A 44 per cent slide in Target's earnings before interest and tax (EBIT) to $136 million in the June year confirms that Wesfarmers has a restoration job of many years on its hand in that business. And the group's resources division is the other dog loose in the stable: it posted a 66 per cent lower EBIT of $148 million as coal prices fell.
Wesfarmers can't do anything about coal prices, though, and the two bad results were counterbalanced by three very good ones, and a $579 million capital return sweetener.
Coles supermarket chain boss Ian McLeod turned 5.2 sales growth into a 13.1 per cent rise in EBIT to $1.5 billion, boosting the chain's return on capital from 8.7 per cent to 9.5 per cent in the process.
Under McLeod's leadership Coles' return on capital has risen by 4.4 percentage points in the past five years. It has lifted EBIT by $750 million and expanded its EBIT-to-sales margin by 1.9 percentage points, to 4.9 per cent. It is now only about a percentage point short of covering its cost of capital for the first time since it was acquired along with Target, Kmart and Officeworks in Wesfarmers' $18 billion takeover of Coles Group late in 2007.
Bunnings boss John Gillam meanwhile continues successfully to meet the hardware market attack by Coles and its Masters chain. Bunnings boosted EBIT by 7.5 per cent to $904 million on 7 per cent higher sales of $7.66 billion during the year. Its retail league table-topping EBIT-to-sales margin of 11.7 per cent will probably fall a bit this year as Gillam accelerates store openings to meet the Masters invasion, but he's got room to move after holding the chain's return on capital employed at an impressive 25.9 per cent in 2012-13.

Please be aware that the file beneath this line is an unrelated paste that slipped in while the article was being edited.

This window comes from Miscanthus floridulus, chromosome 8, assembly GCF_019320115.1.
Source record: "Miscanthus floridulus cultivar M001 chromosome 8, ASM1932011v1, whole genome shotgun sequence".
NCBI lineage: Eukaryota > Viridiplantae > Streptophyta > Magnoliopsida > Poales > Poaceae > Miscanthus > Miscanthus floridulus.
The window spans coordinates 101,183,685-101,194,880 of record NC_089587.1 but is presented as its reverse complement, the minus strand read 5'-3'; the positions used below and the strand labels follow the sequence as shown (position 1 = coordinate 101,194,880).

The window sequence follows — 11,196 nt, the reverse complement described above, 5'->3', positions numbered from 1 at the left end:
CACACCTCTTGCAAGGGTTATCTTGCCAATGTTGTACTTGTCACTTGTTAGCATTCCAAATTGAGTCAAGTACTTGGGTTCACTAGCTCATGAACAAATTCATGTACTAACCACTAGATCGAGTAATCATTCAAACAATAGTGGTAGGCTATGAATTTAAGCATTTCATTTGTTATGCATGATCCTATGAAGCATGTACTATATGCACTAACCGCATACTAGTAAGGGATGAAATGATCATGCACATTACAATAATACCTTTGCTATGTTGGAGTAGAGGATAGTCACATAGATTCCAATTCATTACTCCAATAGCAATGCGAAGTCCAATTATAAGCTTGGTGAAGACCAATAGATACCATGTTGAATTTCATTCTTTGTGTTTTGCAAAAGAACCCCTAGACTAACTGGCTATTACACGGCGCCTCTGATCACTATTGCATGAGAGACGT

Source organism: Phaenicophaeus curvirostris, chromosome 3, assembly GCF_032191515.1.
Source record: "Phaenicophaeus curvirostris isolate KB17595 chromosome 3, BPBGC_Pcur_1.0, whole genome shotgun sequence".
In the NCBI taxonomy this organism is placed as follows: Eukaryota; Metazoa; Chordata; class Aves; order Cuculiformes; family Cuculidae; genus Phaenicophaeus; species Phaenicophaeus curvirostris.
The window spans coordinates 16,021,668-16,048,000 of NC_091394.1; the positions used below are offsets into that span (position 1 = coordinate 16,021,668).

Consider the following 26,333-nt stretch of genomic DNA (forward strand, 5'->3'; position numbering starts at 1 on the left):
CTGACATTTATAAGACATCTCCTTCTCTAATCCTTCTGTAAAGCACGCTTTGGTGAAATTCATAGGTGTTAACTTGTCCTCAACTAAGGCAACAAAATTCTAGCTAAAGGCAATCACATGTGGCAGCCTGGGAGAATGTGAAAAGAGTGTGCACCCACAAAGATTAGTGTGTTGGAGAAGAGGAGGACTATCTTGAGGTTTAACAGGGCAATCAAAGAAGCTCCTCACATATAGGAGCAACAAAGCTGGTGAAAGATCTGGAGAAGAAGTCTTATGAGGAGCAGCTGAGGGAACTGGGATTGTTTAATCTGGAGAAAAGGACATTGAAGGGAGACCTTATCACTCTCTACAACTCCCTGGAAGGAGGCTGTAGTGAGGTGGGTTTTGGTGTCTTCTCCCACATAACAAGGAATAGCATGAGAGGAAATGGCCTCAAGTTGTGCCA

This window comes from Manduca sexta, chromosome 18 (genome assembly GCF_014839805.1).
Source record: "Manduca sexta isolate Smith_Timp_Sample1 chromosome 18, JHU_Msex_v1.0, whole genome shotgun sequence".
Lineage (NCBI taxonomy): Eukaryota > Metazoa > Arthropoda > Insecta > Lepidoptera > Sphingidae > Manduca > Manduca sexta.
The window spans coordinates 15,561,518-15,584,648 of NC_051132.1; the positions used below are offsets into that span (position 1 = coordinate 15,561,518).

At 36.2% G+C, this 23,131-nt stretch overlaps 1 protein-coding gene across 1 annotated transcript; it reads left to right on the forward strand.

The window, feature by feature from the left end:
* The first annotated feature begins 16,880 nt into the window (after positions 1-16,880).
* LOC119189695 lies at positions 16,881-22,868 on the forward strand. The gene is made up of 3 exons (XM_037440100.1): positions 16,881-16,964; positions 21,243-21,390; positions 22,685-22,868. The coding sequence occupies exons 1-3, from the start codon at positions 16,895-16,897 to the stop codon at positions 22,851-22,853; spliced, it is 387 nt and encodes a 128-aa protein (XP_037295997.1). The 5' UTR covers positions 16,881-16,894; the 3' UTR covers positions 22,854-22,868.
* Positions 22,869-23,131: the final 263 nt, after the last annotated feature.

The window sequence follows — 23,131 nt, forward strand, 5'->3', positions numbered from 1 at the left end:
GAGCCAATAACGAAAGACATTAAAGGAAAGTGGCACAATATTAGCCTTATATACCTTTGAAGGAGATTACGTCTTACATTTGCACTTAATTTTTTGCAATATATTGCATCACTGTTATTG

Kmart managing director Guy Russo would also have earned KPI points after posting a 28.4 per cent jump in EBIT to $344 million. The discount chain's EBIT margin rose from 6.6 per cent to 8.3 per cent, thrashing a 5.3 per cent margin reported in the December half by its biggest competitor, Woolworths' Big W chain, and its return on capital jumped from 18.9 per cent to a very solid 25.9 per cent
Kmart has posted double-digit EBIT increases for four successive years under Russo's leadership. When Wesfarmers launched the Coles takeover, it wasn't sure it would keep Kmart. The returns Russo is achieving make it a definite keeper.
But Coles' EBIT is more than 4½ times bigger than Kmart's, so it is McLeod's renovation of the Coles supermarket franchise that is having the most impact.
Wesfarmers bought Coles, Officeworks, Kmart and Target just as the global crisis was expanding, and there was widespread scepticism about its ability to invest heavily enough to renovate the tired supermarket chain.
McLeod built his career with the ASDA supermarket group in Britain and took over at Coles in May 2008. Within a year he had begun to demonstrate that the change Wesfarmers boss Richard Goyder wanted was possible, on the budget that Goyder was setting.
On Thursday Goyder agreed with analysts that a lot of the low-hanging fruit had been harvested at Coles, and a 1.6 per cent fall in Wesfarmers' share price partly reflected that sentiment. However, McLeod has renovated only half of Coles' 750 stores - he is moving at a rate of about 100 stores a year - and he is boosting profit margins by adding home brands and extracting supply-chain efficiencies. He says he is confident profit growth will outstrip sales growth for years to come.
He will be telling his team there's a way to go. Coles' 9.5 per return on capital is almost twice as good as it was five years ago, but it compares with a 40 per cent return on funds employed for the Woolworths supermarket division, Coles' biggest competitor.
McLeod has profit momentum, and the return-on-capital gap partly reflects the fact that Woolies marked the entire Coles business up to pre-global crisis market values with its 2007 takeover.
The long-term task is to get Coles up to a 20 per cent-plus return on capital employed, and McLeod's EBIT-to-sales benchmark is also set by Woolies. It posted a 6.9 per cent EBIT-to-sales margin in its supermarkets in the December half.